It’s no surprise that there are many factors that affect the safety of a trip in an automobile, but we tend to hear a lot about weather conditions, distracted driving, and driving under the influence of drugs or alcohol. A recent study serves as a reminder that if you want to avoid an auto insurance claim, make sure you’re getting enough sleep.
Common sense tells us that serious sleep deprivation can have negative consequences, and there have been studies in the past that show that severe lack of sleep is almost as bad as driving under the influence, but this recently released study conducted by the AAA Foundation for Traffic Safety shows that the problem is serious even if you are just a little bit tired.
After studying crash data of over 4,500 incidents over the course of two years, researchers made some conclusions about sleep. They were not surprised to find out that drivers who slept less than four hours were 11 times more likely to have an accident, but what was surprising was the fact that drivers who slept 6 hours each night were twice as likely to have a crash.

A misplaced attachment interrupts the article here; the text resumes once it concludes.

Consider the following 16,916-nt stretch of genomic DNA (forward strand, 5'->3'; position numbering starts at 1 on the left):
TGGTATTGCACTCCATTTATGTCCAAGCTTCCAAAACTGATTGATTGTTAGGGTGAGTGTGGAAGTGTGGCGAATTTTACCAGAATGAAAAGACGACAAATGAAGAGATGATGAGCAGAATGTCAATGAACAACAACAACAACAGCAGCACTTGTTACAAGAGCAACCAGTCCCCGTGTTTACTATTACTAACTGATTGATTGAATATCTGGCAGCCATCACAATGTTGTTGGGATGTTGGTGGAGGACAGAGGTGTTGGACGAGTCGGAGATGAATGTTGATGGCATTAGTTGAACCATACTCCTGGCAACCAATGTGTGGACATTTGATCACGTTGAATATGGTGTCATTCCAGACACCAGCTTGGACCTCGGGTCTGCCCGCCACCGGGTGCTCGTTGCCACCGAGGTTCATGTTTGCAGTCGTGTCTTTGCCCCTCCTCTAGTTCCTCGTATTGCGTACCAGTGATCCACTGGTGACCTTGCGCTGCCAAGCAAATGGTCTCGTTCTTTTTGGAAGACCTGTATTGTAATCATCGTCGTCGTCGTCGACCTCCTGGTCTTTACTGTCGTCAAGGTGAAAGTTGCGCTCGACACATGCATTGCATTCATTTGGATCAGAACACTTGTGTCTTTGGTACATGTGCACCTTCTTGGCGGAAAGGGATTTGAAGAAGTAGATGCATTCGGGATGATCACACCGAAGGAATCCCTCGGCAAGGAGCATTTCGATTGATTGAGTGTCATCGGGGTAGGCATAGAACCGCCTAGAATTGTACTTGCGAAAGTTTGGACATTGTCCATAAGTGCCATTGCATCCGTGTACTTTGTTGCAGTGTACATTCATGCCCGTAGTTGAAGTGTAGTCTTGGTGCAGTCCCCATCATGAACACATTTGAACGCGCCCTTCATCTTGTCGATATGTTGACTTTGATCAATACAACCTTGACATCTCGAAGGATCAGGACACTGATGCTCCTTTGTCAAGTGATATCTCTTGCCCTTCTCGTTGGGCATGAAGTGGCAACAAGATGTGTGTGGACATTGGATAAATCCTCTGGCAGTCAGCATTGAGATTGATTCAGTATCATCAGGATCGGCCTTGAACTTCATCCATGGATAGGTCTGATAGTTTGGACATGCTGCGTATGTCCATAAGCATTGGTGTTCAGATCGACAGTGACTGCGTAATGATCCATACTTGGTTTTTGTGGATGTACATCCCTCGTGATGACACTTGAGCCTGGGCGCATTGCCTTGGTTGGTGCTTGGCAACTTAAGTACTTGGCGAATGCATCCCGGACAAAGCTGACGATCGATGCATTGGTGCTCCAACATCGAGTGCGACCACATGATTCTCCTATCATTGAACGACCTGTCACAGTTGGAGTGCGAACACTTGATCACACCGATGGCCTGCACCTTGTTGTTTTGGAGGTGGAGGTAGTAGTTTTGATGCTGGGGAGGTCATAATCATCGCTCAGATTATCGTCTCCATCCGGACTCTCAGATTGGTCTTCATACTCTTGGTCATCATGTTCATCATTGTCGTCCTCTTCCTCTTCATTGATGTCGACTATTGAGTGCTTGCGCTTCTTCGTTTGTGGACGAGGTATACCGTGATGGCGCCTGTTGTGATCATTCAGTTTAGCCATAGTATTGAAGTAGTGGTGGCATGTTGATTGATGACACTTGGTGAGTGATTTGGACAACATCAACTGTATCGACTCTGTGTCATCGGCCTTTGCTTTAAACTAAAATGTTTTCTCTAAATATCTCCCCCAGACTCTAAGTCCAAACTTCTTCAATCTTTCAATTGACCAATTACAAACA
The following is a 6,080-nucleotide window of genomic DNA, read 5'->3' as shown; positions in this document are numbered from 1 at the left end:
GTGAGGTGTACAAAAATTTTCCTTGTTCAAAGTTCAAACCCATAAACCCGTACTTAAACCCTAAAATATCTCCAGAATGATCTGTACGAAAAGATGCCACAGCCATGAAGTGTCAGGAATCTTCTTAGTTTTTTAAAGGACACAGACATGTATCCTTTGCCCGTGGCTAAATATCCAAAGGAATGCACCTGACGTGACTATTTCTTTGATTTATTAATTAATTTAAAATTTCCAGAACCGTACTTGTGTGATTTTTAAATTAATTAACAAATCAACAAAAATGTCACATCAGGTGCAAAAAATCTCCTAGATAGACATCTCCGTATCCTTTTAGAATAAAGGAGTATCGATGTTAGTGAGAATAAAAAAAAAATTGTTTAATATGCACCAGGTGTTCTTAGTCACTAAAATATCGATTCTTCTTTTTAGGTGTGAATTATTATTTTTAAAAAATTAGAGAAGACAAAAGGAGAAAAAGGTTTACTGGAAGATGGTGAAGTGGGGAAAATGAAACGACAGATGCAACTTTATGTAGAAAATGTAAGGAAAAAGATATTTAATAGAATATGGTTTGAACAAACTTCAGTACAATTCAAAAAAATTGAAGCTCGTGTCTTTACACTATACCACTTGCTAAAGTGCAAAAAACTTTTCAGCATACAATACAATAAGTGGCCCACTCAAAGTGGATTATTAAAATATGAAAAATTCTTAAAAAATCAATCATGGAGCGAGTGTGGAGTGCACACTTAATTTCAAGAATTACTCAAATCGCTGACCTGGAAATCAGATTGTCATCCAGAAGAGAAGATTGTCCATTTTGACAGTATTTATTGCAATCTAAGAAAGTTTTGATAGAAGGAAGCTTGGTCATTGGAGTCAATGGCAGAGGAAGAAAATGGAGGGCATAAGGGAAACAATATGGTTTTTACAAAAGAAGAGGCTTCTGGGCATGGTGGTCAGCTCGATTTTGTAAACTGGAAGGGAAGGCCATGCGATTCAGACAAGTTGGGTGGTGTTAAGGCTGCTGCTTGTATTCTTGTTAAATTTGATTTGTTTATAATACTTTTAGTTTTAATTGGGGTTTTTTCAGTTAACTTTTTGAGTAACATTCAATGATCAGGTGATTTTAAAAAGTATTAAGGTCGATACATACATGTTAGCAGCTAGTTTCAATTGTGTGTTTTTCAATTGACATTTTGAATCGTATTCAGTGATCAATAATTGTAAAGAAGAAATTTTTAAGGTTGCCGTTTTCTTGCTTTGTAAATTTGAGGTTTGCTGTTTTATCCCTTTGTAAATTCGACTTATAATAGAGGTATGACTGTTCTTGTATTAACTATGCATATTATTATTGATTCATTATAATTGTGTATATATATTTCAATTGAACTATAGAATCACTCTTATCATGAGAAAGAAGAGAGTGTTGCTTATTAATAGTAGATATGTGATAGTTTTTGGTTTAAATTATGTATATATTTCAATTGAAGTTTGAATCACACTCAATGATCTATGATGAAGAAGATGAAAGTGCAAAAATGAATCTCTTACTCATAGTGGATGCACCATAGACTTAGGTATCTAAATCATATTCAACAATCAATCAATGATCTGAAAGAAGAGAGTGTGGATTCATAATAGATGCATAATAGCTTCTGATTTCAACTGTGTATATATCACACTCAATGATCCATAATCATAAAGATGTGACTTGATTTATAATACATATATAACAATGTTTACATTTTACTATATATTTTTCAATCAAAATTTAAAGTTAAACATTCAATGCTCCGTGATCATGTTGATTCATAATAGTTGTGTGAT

The CDC recommends 7 to 8 hours of sleep each night, but not many people actually get that amount in our busy society. While it might not seem like that big of a deal to stay up an extra hour at night to watch a movie, or spend some time with friends, the fact is, the consequences can be quite catastrophic.
Sleep is important. Not only is it essential to overall health, but it affects your ability to focus, concentrate, and react. According to this study, just missing out on an hour of sleep can double your chances for an automobile accident, so make it a priority to get at least 7 hours each night. Check out our recent article how Auto Insurance Claims Can Go Beyond Vehicle Damage.
Robert Macoviak is the President of Oyer, Macoviak and Associates. Oyer, Macoviak and Associates is the oldest independent insurance agency in Boynton Beach and has been in business since 1953. Oyer, Macoviak and Associates are vested members of the community who are committed to doing business face-to-face and being your insurance advocate in times of need.